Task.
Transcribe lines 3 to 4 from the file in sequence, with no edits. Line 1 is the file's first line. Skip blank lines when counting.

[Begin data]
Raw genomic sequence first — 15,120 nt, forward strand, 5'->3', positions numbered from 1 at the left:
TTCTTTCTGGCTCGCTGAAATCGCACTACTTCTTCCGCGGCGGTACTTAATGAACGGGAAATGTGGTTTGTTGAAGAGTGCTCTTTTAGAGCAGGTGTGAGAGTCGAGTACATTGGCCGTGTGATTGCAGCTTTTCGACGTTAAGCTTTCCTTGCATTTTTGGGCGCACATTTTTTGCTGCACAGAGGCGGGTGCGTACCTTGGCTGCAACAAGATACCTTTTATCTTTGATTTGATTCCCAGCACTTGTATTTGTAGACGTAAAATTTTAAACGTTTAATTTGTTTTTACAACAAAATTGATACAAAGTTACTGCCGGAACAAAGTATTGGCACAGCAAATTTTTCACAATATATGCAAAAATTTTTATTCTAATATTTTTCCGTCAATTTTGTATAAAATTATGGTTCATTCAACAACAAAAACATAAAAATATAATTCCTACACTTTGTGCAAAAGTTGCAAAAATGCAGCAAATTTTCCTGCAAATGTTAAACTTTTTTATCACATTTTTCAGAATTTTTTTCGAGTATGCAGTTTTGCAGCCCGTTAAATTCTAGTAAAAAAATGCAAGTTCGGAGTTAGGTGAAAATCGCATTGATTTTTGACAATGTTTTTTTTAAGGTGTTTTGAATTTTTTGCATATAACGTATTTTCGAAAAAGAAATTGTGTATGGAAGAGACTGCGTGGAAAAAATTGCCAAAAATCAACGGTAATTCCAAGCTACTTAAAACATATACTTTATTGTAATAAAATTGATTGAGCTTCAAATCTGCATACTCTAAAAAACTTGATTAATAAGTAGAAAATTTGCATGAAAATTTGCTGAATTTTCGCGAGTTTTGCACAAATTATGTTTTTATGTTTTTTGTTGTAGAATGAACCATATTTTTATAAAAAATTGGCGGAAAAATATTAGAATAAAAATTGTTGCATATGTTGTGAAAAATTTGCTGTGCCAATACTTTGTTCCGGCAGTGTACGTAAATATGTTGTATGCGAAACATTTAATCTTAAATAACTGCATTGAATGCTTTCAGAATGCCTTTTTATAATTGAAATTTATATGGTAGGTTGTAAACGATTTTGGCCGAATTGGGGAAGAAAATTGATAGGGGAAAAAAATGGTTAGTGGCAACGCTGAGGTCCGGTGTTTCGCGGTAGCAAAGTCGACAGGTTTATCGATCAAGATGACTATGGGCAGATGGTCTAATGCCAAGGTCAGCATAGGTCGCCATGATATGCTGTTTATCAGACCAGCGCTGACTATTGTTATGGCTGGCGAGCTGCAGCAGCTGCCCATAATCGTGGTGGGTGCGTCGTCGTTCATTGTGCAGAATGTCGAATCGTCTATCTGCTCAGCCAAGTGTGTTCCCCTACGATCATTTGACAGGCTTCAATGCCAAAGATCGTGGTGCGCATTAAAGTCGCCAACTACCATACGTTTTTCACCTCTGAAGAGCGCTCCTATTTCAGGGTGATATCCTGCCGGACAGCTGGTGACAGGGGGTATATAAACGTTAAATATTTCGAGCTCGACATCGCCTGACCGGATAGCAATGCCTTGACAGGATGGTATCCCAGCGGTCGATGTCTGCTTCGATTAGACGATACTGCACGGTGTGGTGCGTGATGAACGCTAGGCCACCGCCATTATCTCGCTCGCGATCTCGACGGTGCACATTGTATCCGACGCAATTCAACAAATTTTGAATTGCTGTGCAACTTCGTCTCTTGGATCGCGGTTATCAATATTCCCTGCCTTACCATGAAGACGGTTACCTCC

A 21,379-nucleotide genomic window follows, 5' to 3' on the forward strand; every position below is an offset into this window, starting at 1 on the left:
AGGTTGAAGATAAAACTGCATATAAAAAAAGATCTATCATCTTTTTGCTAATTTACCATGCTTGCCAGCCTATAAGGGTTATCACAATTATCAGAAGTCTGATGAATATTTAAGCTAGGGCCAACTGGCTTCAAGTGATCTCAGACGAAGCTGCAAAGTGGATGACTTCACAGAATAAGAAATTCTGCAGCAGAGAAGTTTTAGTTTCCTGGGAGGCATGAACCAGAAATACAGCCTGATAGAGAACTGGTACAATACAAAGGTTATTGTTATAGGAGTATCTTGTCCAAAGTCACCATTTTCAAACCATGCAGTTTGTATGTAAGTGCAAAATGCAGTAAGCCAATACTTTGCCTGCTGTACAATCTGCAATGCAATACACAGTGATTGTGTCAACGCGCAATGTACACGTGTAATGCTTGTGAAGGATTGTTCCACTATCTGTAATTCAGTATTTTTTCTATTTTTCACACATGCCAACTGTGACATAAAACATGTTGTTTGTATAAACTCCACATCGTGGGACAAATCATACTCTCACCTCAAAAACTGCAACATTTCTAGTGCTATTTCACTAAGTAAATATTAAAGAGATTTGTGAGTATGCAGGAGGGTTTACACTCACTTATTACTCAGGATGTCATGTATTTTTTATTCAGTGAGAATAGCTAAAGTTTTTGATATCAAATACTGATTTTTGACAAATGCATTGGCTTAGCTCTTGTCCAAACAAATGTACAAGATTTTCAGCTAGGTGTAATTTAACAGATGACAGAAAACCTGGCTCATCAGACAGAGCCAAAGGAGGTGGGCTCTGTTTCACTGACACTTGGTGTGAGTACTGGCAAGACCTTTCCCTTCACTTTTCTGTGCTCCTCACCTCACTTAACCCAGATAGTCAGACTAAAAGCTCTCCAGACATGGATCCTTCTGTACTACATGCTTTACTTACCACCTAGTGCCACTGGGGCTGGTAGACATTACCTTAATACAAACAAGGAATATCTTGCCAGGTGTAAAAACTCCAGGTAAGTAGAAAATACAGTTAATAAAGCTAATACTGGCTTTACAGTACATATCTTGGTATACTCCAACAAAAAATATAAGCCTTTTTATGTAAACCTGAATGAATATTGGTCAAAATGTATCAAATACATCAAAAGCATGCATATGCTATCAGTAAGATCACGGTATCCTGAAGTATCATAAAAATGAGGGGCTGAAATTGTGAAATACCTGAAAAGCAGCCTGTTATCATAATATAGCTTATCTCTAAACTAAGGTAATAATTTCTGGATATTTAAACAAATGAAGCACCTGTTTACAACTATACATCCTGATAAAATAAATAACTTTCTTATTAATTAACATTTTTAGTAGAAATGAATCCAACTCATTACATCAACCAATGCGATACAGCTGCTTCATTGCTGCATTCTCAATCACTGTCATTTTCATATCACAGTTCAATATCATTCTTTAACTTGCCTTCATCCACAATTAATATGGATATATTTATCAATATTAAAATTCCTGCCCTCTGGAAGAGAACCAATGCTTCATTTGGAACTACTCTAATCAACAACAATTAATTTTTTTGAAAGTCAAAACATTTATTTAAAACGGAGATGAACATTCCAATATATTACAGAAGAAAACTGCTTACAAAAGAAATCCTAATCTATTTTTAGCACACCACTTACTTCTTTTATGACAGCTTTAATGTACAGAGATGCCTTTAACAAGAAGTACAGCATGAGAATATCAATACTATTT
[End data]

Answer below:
A 21,379-nucleotide genomic window follows, 5' to 3' on the forward strand; every position below is an offset into this window, starting at 1 on the left:
AGGTTGAAGATAAAACTGCATATAAAAAAAGATCTATCATCTTTTTGCTAATTTACCATGCTTGCCAGCCTATAAGGGTTATCACAATTATCAGAAGTCTGATGAATATTTAAGCTAGGGCCAACTGGCTTCAAGTGATCTCAGACGAAGCTGCAAAGTGGATGACTTCACAGAATAAGAAATTCTGCAGCAGAGAAGTTTTAGTTTCCTGGGAGGCATGAACCAGAAATACAGCCTGATAGAGAACTGGTACAATACAAAGGTTATTGTTATAGGAGTATCTTGTCCAAAGTCACCATTTTCAAACCATGCAGTTTGTATGTAAGTGCAAAATGCAGTAAGCCAATACTTTGCCTGCTGTACAATCTGCAATGCAATACACAGTGATTGTGTCAACGCGCAATGTACACGTGTAATGCTTGTGAAGGATTGTTCCACTATCTGTAATTCAGTATTTTTTCTATTTTTCACACATGCCAACTGTGACATAAAACATGTTGTTTGTATAAACTCCACATCGTGGGACAAATCATACTCTCACCTCAAAAACTGCAACATTTCTAGTGCTATTTCACTAAGTAAATATTAAAGAGATTTGTGAGTATGCAGGAGGGTTTACACTCACTTATTACTCAGGATGTCATGTATTTTTTATTCAGTGAGAATAGCTAAAGTTTTTGATATCAAATACTGATTTTTGACAAATGCATTGGCTTAGCTCTTGTCCAAACAAATGTACAAGATTTTCAGCTAGGTGTAATTTAACAGATGACAGAAAACCTGGCTCATCAGACAGAGCCAAAGGAGGTGGGCTCTGTTTCACTGACACTTGGTGTGAGTACTGGCAAGACCTTTCCCTTCACTTTTCTGTGCTCCTCACCTCACTTAACCCAGATAGTCAGACTAAAAGCTCTCCAGACATGGATCCTTCTGTACTACATGCTTTACTTACCACCTAGTGCCACTGGGGCTGGTAGACATTACCTTAATACAAACAAGGAATATCTTGCCAGGTGTAAAAACTCCAGGTAAGTAGAAAATACAGTTAATAAAGCTAATACTGGCTTTACAGTACATATCTTGGTATACTCCAACAAAAAATATAAGCCTTTTTATGTAAACCTGAATGAATATTGGTCAAAATGTATCAAATACATCAAAAGCATGCATATGCTATCAGTAAGATCACGGTATCCTGAAGTATCATAAAAATGAGGGGCTGAAATTGTGAAATACCTGAAAAGCAGCCTGTTATCATAATATAGCTTATCTCTAAACTAAGGTAATAATTTCTGGATATTTAAACAAATGAAGCACCTGTTTACAACTATACATCCTGATAAAATAAATAACTTTCTTATTAATTAACATTTTTAGTAGAAATGAATCCAACTCATTACATCAACCAATGCGATACAGCTGCTTCATTGCTGCATTCTCAATCACTGTCATTTTCATATCACAGTTCAATATCATTCTTTAACTTGCCTTCATCCACAATTAATATGGATATATTTATCAATATTAAAATTCCTGCCCTCTGGAAGAGAACCAATGCTTCATTTGGAACTACTCTAATCAACAACAATTAATTTTTTTGAAAGTCAAAACATTTATTTAAAACGGAGATGAACATTCCAATATATTACAGAAGAAAACTGCTTACAAAAGAAATCCTAATCTATTTTTAGCACACCACTTACTTCTTTTATGACAGCTTTAATGTACAGAGATGCCTTTAACAAGAAGTACAGCATGAGAATATCAATACTATTT